EDI RAMA, Prime Minister of Albania, said that when the Pope had visited his country, he had called it a “religious fraternity” due to its diverse cultures living together in peace. At a time when religious extremism, violence and terrorism were causing an exodus of biblical proportions, bringing refugees to the doorsteps of countries in his region he hoped to show that another way forward was possible. Last year, for the first time in a century, no peoples in the Balkans were pointing guns at each other. The talks between Serbia and Kosovo had enabled them to find solutions to a series of issues for the benefit of the region and their people. He called on those States that had not done so to recognize Kosovo, as that would enhance the region’s stability and be good for Serbia as well. His visit to Serbia last year was the first by an Albanian Prime Minister in 68 years. Inspired by the youth exchanges between France and Germany following the Second World War, Albania and Serbia were now establishing such exchanges.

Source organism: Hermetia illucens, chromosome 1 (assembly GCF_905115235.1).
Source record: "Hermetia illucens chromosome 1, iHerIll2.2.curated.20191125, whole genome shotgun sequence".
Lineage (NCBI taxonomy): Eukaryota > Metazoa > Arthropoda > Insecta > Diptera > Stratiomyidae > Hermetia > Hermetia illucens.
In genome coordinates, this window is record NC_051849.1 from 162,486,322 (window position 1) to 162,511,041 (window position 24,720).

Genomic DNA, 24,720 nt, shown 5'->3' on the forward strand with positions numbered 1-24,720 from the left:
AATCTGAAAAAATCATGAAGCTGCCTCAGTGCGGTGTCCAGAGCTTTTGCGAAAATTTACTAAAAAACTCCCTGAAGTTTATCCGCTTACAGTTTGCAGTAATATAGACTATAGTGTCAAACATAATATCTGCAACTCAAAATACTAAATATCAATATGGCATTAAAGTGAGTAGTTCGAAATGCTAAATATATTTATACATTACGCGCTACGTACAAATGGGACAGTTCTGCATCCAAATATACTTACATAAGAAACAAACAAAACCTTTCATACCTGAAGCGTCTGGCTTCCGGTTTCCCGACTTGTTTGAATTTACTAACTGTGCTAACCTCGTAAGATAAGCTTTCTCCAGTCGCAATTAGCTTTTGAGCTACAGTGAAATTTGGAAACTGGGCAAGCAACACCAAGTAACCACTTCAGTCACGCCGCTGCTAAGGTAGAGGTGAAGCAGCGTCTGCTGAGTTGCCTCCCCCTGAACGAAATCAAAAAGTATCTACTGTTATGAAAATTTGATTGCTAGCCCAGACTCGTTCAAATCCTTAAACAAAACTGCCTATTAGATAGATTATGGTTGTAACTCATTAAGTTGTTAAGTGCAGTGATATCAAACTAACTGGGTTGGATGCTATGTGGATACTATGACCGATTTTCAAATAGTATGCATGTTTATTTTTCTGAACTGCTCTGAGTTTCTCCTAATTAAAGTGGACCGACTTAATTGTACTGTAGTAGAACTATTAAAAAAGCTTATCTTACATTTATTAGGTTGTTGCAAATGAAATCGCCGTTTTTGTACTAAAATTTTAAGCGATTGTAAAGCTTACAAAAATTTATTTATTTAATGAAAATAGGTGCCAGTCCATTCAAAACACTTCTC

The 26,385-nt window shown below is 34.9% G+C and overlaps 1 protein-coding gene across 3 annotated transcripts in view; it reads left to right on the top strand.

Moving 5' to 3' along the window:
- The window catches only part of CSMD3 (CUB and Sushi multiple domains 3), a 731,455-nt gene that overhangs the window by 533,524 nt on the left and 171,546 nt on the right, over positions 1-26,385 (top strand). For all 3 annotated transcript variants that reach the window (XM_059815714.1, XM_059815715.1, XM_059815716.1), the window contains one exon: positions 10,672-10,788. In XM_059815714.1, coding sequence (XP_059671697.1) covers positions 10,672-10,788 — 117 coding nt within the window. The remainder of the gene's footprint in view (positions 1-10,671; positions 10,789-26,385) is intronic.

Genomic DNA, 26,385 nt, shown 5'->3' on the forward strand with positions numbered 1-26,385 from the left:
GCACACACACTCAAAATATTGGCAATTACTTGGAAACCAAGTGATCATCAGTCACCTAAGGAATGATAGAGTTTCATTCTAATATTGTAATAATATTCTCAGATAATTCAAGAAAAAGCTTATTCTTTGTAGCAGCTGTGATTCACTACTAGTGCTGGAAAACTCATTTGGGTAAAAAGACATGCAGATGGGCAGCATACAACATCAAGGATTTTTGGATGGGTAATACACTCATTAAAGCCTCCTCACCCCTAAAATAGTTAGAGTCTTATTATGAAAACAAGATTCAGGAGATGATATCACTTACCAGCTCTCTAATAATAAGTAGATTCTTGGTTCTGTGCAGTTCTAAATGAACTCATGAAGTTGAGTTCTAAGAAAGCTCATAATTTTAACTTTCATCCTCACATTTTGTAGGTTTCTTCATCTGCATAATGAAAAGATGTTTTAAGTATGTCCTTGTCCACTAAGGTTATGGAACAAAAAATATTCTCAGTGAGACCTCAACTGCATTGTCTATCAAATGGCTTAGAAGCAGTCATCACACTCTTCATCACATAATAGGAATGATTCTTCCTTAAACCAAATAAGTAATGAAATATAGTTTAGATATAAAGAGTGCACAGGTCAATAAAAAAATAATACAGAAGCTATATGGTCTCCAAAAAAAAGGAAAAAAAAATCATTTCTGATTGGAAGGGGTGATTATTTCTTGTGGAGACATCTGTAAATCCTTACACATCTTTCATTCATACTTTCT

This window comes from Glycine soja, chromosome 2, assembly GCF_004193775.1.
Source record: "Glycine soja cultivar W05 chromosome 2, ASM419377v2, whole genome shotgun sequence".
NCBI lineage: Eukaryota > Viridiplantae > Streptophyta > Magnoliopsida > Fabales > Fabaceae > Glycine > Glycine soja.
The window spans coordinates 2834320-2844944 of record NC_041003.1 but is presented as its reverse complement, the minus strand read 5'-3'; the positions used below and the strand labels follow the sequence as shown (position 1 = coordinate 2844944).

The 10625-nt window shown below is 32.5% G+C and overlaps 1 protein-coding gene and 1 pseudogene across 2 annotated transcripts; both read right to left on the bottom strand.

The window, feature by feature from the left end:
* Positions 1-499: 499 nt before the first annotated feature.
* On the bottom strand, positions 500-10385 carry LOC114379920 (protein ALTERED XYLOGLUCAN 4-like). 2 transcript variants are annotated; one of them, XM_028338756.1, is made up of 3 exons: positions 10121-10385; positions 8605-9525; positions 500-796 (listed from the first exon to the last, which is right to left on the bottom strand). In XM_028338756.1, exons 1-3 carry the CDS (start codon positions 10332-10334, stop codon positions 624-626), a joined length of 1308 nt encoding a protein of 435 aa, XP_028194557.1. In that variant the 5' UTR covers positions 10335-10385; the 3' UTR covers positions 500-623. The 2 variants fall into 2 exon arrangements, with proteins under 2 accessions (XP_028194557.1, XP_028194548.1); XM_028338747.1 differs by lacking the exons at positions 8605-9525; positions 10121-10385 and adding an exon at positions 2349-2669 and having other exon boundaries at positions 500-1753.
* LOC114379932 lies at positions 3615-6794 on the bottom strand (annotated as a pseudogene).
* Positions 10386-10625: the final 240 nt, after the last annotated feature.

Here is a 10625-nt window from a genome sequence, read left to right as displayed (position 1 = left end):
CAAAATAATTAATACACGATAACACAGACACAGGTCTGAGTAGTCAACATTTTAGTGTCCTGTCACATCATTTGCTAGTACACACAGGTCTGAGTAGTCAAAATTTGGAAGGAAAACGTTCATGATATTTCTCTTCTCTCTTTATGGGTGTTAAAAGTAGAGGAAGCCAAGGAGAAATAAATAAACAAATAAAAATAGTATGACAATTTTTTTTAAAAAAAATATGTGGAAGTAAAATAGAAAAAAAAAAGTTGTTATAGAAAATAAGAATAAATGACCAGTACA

Countries large and small should come together to put a better future for the young at heart, he said. Albania would include a charter of values found in the Sustainable Development Goals in its new school curriculum. Such measures would be effective if everyone played a part. In an era facing such serious challenges, he said the future should be ensured by teaching the young the value of tolerance. Noting that Winston Churchill had said that only words remained forever, he called for tolerance and respect for diversity to be put in “black and white” as well as recognition that the common humanity shared by all should be taught in schools. While words would not eliminate violence and intolerance in and of themselves, if the young were shown the right way they would take it. “Let us show them that men, women and all peoples of the world were joined by their common humanity, no matter the language, religion, colour or nationality.”